We looked into Huy and Chiyo's business account complaint when their bank closed their business account sooner than it said it would.
Huy and Chiyo ran a small business. Cash was always tight and they often went overdrawn on their bank account by small amounts, although they didn’t have a formal overdraft facility. In fact, their bank had refused to grant them an overdraft, but it did allow the unarranged borrowing Huy and Chiyo did do, and charge fees for this.
Shortly after a new bank manager took over, the couple found that the leeway they’d previously been allowed stopped without warning. They went to see the new manager, but she refused to budge. The meeting wasn’t cordial and a few days later the manager wrote to Huy and Chiyo to tell them it would be closing their account in two months’ time.
The couple set about finding a new bank. Meanwhile, the bank closed the account a couple of weeks earlier than it had said it would, which meant a number of payments were left unpaid.
The bank’s actions caused Huy and Chiyo a number of problems. They incurred extra interest and late payment charges on their credit cards, which should have been paid by direct debit. And one of the dishonoured payments had been to their main supplier. He immediately shortened their credit terms – from 30 days to one week. And for several months after that, he would only accept payment from them in cash.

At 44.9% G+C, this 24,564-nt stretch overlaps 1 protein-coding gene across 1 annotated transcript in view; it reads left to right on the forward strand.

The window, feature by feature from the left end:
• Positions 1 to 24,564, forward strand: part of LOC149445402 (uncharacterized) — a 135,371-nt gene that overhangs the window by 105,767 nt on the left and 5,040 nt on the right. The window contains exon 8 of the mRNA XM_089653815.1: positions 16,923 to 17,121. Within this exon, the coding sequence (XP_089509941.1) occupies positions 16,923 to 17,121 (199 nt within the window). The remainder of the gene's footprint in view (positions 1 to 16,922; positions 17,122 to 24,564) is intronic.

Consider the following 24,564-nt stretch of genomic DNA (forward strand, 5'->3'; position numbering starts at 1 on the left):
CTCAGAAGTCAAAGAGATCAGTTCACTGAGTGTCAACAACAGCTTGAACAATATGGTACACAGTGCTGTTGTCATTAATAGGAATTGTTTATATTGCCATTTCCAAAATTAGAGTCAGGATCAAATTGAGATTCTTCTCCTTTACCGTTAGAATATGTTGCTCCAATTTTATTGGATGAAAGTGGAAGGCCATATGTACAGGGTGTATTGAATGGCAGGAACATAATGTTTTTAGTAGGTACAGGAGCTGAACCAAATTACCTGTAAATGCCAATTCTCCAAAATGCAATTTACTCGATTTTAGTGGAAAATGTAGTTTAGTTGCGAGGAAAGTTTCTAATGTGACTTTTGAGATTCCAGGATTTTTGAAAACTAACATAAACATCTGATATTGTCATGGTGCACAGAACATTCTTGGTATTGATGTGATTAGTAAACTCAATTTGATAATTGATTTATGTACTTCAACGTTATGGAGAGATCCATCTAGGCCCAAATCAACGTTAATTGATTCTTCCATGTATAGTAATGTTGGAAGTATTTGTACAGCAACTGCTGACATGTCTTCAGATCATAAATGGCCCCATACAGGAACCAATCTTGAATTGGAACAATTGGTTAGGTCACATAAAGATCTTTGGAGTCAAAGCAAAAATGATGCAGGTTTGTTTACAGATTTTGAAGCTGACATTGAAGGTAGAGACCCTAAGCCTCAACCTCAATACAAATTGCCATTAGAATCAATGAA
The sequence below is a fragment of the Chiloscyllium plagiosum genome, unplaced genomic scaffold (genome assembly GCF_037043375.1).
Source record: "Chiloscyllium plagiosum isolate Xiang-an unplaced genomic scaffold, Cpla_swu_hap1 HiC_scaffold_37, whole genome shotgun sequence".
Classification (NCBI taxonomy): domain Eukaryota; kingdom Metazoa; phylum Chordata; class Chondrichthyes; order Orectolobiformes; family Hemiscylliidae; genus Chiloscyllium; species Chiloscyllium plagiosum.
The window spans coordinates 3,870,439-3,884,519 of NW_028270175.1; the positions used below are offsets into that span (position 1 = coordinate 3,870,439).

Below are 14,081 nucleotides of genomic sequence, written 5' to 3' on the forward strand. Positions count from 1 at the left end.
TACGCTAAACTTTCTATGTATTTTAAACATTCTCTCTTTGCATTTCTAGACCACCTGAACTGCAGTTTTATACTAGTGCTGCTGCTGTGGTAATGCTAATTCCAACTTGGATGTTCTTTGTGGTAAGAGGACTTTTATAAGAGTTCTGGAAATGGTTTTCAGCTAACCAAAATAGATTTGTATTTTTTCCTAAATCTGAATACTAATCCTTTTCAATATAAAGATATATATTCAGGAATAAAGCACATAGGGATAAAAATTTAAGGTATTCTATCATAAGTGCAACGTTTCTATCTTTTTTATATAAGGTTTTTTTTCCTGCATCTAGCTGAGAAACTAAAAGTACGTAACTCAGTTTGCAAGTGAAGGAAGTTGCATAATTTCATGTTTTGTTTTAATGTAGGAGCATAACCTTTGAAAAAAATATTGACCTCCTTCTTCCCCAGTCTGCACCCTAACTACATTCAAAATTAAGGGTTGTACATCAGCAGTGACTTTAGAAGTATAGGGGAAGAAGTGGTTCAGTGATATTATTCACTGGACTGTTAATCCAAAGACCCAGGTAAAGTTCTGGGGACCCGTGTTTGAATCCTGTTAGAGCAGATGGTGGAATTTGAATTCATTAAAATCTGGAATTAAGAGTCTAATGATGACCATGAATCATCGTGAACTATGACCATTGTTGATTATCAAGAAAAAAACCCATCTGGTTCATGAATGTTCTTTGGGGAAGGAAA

Huy and Chiyo complained to the bank. They claimed direct financial losses of around £5,000, plus a further £2,500 for their distress and anxiety, along with the need to rebuild their relationship with their supplier.
The bank accepted that it had closed the account a little too soon. But it refused to accept that the couple had suffered anything like the loss or inconvenience they claimed. It offered them £300 in compensation. Huy and Chiyo were unhappy with this and complained to us.
What we said
We were satisfied that Huy and Chiyo had genuinely expected the bank to make several payments before the account was closed – and that this was reasonable given what the bank had told them about the closure date. If the payments had been made, the couple wouldn’t have incurred charges that amounted to about £150.
We also accepted that failing to pay their supplier had had a significant effect on Huy and Chiyo’s trading and cash flow. We valued this at £4,000. We also felt the bank’s actions had caused the couple unnecessary distress and inconvenience – but we felt they were claiming too much for this.
Overall, we recommended the bank pay Huy and Chiyo £4,750. We also told the bank to provide them with a letter explaining that some payments hadn’t been made because of a mistake it had made. Huy and Chiyo then had the option of giving a copy of the letter to their supplier and credit card providers to explain the situation.
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